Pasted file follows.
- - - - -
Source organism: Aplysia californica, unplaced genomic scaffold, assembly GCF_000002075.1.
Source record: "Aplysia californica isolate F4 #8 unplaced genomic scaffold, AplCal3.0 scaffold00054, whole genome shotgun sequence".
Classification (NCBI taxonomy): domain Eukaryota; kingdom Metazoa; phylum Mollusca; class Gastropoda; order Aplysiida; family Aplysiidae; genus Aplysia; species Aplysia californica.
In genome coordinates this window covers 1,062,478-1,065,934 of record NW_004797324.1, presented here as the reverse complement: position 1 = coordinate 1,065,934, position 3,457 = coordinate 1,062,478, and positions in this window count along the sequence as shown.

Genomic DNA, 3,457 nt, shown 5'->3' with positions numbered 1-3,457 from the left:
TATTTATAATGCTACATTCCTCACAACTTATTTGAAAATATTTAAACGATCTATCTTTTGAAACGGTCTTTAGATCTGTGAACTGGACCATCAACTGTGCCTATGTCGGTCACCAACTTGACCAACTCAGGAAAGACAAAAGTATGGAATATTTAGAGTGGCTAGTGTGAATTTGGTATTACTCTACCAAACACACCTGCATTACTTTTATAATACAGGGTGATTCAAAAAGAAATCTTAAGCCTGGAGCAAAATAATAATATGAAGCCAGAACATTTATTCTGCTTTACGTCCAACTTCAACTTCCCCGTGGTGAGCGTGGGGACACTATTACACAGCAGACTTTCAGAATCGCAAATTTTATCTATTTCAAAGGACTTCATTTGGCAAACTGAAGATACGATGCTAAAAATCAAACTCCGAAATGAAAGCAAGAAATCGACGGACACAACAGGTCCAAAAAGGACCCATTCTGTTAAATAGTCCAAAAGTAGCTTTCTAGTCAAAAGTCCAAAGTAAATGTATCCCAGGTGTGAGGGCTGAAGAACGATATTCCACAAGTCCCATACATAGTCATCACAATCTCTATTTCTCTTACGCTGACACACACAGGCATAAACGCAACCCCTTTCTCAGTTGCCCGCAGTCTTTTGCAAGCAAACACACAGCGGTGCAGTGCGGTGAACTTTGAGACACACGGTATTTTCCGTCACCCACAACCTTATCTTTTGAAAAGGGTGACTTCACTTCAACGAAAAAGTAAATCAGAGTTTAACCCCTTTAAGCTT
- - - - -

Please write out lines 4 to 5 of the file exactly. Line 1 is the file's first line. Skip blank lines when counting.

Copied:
In genome coordinates this window covers 1,062,478-1,065,934 of record NW_004797324.1, presented here as the reverse complement: position 1 = coordinate 1,065,934, position 3,457 = coordinate 1,062,478, and positions in this window count along the sequence as shown.

Genomic DNA, 3,457 nt, shown 5'->3' with positions numbered 1-3,457 from the left: